SARASOTA -- Three decades ago, Junior Achievement challenged students to create a product and design their own business around it.
With the changing world, the program has evolved and now includes career exploration and financial literacy components, programs students may not necessarily get in the classroom anymore.
"You teach lessons they're not going to get at home," Joe Downs, the founder of Reality Financial Services, said Thursday at a Junior Achievement breakfast.
The program at The Francis, a downtown restaurant, celebrated the Junior Achievement programs in Sarasota and Manatee County schools. Manatee County officials who attended the breakfast, including School Board Chairwoman Karen Carpenter and Superintendent Diana Greene, want to work to see more of these programs in Manatee schools. The goal for the 2015-16 year is to have 1,506 Manatee County students involved in one of the JA programs, and JA advocates like Joe Blitzko, who serves on the school board's volunteer audit committee, wants to see that number grow. Blitzko invited Carpenter and Greene to the event Thursday.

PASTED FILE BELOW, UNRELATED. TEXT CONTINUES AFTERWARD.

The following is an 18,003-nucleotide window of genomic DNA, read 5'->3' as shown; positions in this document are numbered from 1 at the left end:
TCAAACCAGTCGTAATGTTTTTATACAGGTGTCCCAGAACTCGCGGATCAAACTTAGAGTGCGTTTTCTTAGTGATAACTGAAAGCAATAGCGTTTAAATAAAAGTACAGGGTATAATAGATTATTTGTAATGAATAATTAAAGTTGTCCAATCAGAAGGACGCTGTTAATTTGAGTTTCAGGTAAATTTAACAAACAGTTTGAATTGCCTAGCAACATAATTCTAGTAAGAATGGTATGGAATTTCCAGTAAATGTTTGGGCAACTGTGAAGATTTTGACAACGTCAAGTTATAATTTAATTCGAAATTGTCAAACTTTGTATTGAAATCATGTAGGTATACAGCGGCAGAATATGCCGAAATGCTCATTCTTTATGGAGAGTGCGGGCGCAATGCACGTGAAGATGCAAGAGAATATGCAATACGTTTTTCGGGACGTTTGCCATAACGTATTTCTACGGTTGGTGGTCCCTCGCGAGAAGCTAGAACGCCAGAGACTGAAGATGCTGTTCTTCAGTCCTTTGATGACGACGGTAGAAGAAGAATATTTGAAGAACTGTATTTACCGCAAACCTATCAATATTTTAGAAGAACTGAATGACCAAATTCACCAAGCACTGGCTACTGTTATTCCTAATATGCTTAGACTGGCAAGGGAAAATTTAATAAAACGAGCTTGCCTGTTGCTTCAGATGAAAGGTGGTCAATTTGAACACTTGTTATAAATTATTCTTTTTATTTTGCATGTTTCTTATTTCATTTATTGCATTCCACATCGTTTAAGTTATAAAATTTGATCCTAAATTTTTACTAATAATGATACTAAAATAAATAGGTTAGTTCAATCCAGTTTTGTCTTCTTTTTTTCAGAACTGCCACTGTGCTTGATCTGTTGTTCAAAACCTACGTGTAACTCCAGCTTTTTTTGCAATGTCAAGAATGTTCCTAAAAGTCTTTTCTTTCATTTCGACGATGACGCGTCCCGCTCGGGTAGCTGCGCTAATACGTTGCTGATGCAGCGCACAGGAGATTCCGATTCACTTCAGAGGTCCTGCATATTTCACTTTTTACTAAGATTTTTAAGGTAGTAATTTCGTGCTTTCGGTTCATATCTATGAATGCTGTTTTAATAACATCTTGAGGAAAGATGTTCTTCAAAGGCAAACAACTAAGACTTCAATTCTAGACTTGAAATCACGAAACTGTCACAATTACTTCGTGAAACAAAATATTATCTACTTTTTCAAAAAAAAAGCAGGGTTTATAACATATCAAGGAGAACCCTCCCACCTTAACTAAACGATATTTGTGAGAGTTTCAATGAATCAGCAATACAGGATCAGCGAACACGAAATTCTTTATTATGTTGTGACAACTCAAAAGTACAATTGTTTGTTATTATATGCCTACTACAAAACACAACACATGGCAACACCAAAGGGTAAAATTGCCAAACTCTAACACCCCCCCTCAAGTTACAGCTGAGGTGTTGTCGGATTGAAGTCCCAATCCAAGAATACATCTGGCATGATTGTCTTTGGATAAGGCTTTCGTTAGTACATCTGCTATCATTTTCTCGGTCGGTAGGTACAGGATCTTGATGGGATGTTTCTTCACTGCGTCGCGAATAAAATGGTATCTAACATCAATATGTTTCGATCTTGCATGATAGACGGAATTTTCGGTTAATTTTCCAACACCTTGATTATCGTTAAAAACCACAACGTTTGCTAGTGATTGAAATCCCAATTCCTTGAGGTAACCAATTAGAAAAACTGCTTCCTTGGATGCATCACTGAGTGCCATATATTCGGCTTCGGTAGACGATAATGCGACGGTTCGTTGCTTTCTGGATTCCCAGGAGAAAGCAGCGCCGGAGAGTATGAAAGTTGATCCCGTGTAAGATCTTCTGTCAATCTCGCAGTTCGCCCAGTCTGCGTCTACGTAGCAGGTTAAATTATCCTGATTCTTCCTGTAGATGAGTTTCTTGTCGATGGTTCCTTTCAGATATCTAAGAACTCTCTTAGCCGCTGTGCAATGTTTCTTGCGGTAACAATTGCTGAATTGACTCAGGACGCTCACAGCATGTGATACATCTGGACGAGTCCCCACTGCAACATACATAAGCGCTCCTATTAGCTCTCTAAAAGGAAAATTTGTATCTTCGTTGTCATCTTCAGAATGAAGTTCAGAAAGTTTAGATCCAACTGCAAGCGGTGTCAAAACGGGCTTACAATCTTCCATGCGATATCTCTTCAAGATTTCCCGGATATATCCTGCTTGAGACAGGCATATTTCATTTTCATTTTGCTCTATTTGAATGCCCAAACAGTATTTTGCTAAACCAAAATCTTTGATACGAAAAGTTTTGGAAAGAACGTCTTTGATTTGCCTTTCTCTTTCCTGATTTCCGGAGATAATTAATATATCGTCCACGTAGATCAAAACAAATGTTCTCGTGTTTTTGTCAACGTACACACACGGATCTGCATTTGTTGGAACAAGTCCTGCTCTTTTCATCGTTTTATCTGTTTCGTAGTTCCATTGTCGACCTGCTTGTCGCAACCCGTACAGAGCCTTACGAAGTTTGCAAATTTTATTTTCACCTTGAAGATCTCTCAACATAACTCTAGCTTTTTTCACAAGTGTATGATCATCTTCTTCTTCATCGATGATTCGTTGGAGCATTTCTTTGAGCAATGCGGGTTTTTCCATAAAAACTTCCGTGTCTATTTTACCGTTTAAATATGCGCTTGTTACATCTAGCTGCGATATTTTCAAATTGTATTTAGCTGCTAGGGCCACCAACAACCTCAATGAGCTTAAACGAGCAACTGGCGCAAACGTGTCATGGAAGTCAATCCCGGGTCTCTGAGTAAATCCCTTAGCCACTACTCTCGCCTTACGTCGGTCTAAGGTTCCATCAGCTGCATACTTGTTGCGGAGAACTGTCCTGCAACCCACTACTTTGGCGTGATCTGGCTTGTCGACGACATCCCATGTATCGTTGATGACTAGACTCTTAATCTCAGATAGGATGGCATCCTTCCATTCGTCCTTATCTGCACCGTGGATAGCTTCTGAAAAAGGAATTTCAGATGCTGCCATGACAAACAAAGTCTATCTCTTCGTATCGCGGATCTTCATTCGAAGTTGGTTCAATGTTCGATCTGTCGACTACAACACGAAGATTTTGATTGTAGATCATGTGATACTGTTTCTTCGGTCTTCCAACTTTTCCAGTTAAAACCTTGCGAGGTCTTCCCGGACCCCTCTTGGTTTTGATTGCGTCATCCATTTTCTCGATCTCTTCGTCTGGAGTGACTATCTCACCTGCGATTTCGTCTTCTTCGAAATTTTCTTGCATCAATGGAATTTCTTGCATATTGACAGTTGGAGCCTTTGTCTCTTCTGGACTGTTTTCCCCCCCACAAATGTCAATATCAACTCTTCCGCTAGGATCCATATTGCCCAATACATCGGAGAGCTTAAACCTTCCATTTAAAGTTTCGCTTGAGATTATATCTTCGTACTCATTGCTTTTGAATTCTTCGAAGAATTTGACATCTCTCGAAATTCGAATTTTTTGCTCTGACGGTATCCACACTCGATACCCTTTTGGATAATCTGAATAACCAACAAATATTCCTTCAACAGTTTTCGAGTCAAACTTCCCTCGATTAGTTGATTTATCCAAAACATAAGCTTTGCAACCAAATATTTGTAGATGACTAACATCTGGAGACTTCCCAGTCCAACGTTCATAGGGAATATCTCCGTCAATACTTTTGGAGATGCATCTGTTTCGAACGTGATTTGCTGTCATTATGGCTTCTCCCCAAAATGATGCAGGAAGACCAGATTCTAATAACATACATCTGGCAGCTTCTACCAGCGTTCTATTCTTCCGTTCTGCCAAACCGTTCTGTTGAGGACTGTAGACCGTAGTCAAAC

"I think we should look at it," Carpenter said, adding that the real-world experience helps students get en
gaged in their learning.
The program requires businesses and volunteers to get on board and get into the classrooms, bridging the gap between real-life experiences and classroom lessons. Sarasota County Superintendent Lori White spoke highly of the program's focus.
"We have to do more than just fill the academic requirements," she said. "It takes an entire community to prepare these students."
All eighth-graders in Sarasota County participate in "It's My Future," a program that aims to get students to think about their career aspirations. North Port High School is home to special JA program for students who are also parents. It helps teach them financial literacy, budgeting and how to run a household with a small child. Junior Achievement, which was founded nearly a century ago, also has financial literary programs for students who are not parents.
Expanding the JA program in Manatee County would include collaboration with the Manatee Chamber of Commerce, which offers financial programs and seminars such as the "Big Bank Theory" to help teach financial literacy. "Junior Achievement was founded on collaboration," said Kristin Schreiner, the regional director for Junior Achievement.
Meghin Delaney, education reporter, can be reached at 941-745-7081. Follow her on Twitter @MeghinDelaney.